One of the things Chap and I love to do is to visit parish churches. There are some that strike a particular, atmospheric chord: redundant churches that are no longer used for worship. A good number of these churches are looked after by the Churches Conservation Trust. One of our favourites is not too far from where we live: St Mary’s Church at Old Dilton, near Westbury in Wiltshire. We love old buildings, and this one is a beauty.


St Mary’s Church, Old Dilton, Wiltshire.

This is a 14th century church situated in a quiet, out-of-the way spot near the River Biss. The community it originally served, Dilton, was a thriving wool-producing settlement, with houses, a mill and the church. However, with the decline of the woollen industry in the 17th century, the village became eclipsed by the new, thriving settlement of Dilton Marsh some 2.5 km to the north, and the much-reduced Dilton became known as Old Dilton.

With the shrinking community, St Mary’s church struggled after the new church was built at Dilton Marsh in 1844. In 1956 St Mary’s was closed for congregational use, and remained in the care of the parish until 26 April 1973, when it was declared pastorally redundant. In 1974 it was vested in the care of the then-Redundant Churches Fund (now the Churches Conservation Trust).

The church’s plan is very simple, with a 14th century porch that might be a survivor of an earlier church; the main body of the building dates from the 15th century.


St Mary’s Church, Old Dilton: the spire and south porch.

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St Mary’s Church, Old Dilton: the stumpy spire at the west end of the church.

The 14th century porch.

St Mary’s Church, Old Dilton: the 14th century porch.


St Mary’s Church, Old Dilton.

View from the road of the north side of the church.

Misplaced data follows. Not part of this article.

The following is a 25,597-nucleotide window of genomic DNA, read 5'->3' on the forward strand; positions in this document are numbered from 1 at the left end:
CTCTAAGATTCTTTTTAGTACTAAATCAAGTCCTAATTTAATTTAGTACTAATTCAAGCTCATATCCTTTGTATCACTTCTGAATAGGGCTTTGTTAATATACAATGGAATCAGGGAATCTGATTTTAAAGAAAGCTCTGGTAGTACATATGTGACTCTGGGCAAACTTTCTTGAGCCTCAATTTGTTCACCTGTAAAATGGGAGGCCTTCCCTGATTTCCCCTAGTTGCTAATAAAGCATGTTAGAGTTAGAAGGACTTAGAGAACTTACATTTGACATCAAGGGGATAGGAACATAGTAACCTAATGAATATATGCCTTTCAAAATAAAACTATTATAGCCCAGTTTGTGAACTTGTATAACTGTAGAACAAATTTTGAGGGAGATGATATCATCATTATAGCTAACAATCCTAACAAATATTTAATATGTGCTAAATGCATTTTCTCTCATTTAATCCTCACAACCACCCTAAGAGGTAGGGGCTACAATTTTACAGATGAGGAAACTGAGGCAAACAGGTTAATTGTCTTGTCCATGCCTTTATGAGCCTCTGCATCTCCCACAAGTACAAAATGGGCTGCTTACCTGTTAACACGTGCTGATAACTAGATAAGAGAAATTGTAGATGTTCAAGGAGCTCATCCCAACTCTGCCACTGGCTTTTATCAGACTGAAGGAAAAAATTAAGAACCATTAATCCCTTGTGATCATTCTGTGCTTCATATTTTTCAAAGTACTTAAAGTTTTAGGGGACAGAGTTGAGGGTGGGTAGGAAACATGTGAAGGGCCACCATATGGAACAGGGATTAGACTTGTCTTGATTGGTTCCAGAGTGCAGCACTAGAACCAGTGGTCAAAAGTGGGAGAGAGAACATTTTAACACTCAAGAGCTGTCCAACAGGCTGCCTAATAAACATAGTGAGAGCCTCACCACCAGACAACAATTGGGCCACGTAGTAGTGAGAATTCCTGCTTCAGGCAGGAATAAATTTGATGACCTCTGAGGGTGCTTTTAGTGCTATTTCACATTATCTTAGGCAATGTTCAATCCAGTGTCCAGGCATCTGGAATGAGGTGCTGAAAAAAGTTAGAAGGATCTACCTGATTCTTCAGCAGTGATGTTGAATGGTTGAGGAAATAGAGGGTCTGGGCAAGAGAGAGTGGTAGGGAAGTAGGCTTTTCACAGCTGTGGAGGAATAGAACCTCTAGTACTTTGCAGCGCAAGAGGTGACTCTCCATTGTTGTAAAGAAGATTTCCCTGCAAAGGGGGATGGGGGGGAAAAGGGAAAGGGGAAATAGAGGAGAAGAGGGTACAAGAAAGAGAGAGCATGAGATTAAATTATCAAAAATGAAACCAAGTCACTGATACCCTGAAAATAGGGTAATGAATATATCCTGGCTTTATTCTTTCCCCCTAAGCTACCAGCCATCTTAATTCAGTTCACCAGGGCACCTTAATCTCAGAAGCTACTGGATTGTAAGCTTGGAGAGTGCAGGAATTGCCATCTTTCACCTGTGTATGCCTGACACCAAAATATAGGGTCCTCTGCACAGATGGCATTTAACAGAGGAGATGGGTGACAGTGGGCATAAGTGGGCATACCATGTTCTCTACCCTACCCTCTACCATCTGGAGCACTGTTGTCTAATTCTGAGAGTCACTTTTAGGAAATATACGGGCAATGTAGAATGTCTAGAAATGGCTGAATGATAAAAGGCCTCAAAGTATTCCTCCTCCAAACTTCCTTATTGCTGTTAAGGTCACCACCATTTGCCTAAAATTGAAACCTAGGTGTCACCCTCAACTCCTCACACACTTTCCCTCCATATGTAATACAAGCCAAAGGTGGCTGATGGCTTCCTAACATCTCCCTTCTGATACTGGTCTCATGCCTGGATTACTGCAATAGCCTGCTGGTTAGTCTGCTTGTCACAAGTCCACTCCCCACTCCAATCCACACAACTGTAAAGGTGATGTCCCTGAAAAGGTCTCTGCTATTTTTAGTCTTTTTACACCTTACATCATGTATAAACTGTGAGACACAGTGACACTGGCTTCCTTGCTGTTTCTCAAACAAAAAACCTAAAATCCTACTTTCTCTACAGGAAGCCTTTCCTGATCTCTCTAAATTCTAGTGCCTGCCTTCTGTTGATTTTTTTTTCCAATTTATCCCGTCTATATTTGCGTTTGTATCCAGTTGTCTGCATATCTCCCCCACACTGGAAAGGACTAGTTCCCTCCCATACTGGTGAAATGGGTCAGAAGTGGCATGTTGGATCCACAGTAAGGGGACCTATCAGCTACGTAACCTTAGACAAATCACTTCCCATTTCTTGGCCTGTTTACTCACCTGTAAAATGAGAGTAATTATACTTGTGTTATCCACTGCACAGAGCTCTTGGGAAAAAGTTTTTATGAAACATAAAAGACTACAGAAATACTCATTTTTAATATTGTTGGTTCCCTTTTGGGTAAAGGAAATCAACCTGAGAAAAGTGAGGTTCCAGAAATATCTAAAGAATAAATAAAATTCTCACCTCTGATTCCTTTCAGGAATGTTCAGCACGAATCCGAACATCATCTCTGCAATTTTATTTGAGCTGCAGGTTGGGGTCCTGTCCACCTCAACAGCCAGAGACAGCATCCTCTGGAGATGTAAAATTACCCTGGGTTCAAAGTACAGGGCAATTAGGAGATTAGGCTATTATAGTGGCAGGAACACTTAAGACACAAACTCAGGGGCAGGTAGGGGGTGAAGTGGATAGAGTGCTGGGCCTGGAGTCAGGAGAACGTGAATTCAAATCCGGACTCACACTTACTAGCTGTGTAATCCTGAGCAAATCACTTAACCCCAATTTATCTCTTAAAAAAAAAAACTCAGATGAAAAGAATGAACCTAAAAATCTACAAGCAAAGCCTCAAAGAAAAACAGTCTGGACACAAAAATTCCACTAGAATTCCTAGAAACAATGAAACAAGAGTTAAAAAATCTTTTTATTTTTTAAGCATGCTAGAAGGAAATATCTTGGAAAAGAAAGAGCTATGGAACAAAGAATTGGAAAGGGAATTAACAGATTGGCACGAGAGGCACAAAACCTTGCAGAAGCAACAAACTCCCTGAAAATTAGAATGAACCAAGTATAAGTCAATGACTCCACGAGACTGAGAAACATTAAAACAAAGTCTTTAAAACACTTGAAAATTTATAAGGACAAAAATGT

St Mary’s Church, Old Dilton: view from the road of the north side of the church.

Inside, there is no division between the nave and the chancel. The nave is filled with 18th century box pews, some of which are built to incorporate medieval benches. The triple decker pulpit dominates the south side of the nave.

Looking from the west end towards the chancel. The font is a 19th century copy of a 15th century font.

St Mary’s Church, Old Dilton: looking from the west end towards the chancel.  The triple decker pulpit is on the right (south side of the church). The font is a 19th century copy of a 15th century font.

The interior of the church, looking towards the gallery at the north end. The triple decker pulpit is on the left (the south side of the nave).

St Mary’s Church, Old Dilton: the interior of the church, looking towards the gallery at the west end.

Over the northern side of the chancel is a gallery, which was used as a schoolroom, and which is accessed by a separate door on the outside of the church. Another gallery is situated at the western end of the nave. The chancel has a very long and simple communion table, dating from the 17th century. The plain glass in the windows is modern, replacing what would have been the medieval coloured glass.

View from the west gallery of the chancel and the gallery on the north side of the church.

St Mary’s Church, Old Dilton: view from the west gallery of the chancel with its plain communion table and the gallery on the north side of the church.

The west gallery and box pews.